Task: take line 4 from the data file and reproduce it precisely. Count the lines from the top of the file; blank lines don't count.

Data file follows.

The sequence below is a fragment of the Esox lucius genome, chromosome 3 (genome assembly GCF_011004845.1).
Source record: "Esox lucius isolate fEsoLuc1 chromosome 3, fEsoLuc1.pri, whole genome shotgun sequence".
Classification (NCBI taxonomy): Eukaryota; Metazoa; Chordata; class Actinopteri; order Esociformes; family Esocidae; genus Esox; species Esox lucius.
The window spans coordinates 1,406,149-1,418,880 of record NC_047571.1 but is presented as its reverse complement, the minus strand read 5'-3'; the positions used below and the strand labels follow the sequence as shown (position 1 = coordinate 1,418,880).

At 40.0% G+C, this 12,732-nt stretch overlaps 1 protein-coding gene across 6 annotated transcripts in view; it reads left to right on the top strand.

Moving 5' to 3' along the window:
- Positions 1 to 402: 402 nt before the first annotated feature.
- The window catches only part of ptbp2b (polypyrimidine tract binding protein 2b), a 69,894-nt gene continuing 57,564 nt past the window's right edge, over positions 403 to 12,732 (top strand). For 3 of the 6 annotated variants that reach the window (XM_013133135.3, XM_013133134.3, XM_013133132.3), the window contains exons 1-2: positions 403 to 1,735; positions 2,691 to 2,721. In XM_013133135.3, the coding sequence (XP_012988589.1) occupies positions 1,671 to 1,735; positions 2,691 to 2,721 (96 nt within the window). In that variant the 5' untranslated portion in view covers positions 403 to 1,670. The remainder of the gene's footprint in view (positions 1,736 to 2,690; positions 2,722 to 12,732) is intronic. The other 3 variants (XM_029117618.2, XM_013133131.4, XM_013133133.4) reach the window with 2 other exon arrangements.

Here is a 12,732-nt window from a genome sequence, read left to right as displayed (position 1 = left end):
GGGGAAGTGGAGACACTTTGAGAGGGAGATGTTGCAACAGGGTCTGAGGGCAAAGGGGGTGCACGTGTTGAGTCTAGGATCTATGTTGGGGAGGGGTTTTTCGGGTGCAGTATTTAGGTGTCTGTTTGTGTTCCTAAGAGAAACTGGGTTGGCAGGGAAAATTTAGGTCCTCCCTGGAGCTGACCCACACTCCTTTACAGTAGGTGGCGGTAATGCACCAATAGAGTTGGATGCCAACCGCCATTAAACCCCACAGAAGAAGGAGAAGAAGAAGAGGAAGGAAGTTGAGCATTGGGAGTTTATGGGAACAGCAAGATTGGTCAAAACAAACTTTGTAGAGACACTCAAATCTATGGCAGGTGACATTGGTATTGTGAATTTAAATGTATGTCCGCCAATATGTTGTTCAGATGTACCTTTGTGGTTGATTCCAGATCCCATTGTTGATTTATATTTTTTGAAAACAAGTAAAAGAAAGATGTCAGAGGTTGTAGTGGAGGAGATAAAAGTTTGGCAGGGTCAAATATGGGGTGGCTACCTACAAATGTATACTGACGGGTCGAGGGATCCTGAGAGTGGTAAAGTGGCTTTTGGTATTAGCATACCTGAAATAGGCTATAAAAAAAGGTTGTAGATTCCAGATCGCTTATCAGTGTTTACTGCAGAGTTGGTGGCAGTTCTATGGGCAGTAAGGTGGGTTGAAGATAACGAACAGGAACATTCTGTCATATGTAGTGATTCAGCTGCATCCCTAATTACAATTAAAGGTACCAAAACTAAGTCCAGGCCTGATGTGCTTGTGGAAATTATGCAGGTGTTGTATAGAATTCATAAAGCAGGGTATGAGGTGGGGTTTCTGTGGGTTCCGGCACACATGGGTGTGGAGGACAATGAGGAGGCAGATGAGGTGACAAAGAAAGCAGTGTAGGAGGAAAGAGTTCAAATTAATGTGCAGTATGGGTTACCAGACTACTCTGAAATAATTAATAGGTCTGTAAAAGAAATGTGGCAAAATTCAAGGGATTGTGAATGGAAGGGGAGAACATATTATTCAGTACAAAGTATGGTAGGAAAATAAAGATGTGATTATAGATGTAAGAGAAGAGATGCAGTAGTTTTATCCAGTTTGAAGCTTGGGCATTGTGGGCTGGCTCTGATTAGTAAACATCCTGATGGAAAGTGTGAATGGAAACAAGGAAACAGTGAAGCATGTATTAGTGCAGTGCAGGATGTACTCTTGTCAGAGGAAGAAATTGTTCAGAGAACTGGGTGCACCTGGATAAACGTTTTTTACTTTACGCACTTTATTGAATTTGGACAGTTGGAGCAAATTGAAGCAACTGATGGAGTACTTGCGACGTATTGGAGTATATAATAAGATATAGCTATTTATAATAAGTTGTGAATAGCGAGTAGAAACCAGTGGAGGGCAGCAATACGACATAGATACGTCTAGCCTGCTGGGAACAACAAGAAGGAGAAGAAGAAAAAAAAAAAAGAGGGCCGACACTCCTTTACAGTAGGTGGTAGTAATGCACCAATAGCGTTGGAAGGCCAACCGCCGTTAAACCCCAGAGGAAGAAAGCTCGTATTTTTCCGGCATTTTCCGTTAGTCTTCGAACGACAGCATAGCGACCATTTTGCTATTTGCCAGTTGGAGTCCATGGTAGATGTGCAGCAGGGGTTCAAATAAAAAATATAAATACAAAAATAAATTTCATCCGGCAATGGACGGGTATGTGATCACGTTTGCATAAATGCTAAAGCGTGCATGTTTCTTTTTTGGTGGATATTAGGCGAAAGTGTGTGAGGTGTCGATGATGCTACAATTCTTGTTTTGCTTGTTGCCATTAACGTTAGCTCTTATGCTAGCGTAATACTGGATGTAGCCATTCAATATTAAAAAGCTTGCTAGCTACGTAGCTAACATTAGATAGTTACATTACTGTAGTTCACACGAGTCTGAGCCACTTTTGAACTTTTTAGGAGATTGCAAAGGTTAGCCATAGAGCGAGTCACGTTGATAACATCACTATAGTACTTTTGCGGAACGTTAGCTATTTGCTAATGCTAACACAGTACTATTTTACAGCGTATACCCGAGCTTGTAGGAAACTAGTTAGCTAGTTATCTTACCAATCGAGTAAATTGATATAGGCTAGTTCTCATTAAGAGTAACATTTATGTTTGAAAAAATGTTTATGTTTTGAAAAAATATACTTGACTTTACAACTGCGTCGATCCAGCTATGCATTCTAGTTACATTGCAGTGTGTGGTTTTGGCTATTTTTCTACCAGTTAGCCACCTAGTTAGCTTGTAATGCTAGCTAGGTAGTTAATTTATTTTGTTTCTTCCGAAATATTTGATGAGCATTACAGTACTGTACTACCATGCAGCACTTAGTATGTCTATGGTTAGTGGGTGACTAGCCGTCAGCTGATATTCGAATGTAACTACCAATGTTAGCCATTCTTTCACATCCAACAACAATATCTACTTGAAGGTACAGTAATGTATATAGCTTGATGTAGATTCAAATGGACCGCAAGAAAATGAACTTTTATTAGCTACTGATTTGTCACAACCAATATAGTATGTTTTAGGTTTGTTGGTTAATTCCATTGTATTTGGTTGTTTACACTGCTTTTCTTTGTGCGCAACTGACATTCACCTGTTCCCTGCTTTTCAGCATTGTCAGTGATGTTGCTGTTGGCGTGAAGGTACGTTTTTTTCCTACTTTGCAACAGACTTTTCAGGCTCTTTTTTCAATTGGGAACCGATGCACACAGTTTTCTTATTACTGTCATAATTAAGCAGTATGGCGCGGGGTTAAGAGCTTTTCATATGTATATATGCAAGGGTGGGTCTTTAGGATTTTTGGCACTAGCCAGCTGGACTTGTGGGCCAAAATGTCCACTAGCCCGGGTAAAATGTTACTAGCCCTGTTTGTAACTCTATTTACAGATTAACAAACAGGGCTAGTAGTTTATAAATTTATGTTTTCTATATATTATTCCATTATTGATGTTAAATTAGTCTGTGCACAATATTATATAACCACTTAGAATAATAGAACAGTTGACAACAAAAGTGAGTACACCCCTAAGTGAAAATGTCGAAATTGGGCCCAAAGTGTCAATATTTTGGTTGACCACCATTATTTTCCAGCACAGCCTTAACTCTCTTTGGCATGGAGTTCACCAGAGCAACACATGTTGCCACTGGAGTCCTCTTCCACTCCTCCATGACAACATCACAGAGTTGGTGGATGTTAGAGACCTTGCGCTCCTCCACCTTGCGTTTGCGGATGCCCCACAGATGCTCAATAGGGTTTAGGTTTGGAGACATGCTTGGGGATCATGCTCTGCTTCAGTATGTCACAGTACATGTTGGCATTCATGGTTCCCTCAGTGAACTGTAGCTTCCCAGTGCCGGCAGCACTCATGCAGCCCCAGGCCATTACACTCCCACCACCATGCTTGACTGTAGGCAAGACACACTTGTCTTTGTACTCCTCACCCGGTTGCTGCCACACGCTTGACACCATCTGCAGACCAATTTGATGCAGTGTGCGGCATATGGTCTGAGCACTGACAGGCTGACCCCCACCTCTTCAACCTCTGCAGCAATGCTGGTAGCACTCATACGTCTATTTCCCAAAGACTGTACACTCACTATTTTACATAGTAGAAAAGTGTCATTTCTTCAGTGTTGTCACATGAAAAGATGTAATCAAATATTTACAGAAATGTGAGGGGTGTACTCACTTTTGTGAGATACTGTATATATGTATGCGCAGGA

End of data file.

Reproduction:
The window spans coordinates 1,406,149-1,418,880 of record NC_047571.1 but is presented as its reverse complement, the minus strand read 5'-3'; the positions used below and the strand labels follow the sequence as shown (position 1 = coordinate 1,418,880).